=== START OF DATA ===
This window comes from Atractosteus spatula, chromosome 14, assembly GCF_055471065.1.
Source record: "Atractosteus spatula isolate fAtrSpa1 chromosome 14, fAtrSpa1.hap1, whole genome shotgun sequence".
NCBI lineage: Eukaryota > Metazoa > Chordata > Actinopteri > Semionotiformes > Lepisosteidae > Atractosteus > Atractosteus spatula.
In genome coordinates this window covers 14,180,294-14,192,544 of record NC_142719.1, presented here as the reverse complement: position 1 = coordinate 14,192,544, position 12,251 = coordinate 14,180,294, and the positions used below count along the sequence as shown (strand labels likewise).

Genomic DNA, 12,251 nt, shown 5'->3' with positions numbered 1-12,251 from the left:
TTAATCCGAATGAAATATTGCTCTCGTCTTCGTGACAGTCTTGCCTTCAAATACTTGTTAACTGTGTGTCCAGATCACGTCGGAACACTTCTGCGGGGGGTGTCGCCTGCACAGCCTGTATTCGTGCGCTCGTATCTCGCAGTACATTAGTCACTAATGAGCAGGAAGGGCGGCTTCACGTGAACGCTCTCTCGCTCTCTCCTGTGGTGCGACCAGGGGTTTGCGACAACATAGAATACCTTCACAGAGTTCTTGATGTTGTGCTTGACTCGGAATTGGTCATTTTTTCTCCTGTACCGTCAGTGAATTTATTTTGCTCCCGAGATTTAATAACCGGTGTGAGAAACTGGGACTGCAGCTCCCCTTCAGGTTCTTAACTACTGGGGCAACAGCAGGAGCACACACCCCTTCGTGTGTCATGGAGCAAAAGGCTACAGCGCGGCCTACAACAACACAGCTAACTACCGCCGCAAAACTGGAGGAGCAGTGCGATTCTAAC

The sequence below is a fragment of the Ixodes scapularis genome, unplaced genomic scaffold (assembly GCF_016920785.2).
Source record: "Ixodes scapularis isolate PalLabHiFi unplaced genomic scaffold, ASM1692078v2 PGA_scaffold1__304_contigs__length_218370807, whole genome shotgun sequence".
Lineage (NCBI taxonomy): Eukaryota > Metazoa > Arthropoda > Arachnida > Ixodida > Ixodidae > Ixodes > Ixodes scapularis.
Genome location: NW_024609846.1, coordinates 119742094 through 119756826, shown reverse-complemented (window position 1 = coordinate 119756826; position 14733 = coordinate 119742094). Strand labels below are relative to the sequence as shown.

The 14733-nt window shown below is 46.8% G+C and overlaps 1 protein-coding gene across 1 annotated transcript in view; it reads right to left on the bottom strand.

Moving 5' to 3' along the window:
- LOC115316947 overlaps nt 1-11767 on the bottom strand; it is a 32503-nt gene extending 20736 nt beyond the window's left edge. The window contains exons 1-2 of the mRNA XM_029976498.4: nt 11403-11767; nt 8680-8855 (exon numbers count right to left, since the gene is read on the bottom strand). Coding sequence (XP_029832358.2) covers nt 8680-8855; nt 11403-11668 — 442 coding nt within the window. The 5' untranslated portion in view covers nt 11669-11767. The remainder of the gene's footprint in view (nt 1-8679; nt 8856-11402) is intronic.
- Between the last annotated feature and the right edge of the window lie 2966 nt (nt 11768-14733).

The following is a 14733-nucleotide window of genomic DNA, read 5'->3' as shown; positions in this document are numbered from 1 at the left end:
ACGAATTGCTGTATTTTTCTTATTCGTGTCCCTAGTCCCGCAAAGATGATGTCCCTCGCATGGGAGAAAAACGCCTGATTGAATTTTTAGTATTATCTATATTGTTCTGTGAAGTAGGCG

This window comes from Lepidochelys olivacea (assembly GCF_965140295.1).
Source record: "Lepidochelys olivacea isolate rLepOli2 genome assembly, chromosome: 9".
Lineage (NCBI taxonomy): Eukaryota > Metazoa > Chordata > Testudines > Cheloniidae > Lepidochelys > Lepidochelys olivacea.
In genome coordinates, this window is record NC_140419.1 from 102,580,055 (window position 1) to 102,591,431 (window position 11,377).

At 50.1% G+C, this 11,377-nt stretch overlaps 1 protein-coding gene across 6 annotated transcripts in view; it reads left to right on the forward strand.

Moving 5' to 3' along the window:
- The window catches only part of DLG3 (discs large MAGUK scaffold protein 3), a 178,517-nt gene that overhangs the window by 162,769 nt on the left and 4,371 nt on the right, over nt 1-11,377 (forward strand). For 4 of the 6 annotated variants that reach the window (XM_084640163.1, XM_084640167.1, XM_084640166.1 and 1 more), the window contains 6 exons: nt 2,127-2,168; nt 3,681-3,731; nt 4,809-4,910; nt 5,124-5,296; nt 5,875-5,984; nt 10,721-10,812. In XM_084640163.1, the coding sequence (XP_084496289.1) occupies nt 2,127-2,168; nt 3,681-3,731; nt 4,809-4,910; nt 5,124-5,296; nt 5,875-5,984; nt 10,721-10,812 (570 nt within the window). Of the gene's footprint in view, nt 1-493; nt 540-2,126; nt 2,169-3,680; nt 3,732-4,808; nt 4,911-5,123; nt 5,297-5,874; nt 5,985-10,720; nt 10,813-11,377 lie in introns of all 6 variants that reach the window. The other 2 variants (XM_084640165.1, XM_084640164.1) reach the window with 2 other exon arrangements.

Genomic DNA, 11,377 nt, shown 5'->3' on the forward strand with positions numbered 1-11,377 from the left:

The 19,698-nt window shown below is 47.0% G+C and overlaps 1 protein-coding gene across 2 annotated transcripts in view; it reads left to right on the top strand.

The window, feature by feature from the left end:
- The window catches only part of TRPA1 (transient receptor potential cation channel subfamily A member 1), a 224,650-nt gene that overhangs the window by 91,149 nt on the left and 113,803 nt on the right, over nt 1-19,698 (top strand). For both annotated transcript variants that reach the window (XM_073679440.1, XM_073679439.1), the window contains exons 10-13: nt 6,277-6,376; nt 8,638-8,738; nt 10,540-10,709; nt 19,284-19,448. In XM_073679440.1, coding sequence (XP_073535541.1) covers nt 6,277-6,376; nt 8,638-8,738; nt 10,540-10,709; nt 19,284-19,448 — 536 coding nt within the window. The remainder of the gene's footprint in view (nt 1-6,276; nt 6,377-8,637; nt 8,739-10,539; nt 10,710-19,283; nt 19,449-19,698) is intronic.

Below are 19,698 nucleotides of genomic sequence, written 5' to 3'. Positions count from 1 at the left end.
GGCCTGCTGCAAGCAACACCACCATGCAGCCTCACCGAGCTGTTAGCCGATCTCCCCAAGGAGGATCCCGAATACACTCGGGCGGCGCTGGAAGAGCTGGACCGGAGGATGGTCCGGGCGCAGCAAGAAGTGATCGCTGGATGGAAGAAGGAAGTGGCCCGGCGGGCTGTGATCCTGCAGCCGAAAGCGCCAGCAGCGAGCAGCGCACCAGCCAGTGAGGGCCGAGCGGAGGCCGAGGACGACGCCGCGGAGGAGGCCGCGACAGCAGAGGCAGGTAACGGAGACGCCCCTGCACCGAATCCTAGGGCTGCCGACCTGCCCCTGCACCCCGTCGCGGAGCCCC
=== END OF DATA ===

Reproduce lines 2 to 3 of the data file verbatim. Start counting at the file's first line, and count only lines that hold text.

Source record: "Atractosteus spatula isolate fAtrSpa1 chromosome 14, fAtrSpa1.hap1, whole genome shotgun sequence".
NCBI lineage: Eukaryota > Metazoa > Chordata > Actinopteri > Semionotiformes > Lepisosteidae > Atractosteus > Atractosteus spatula.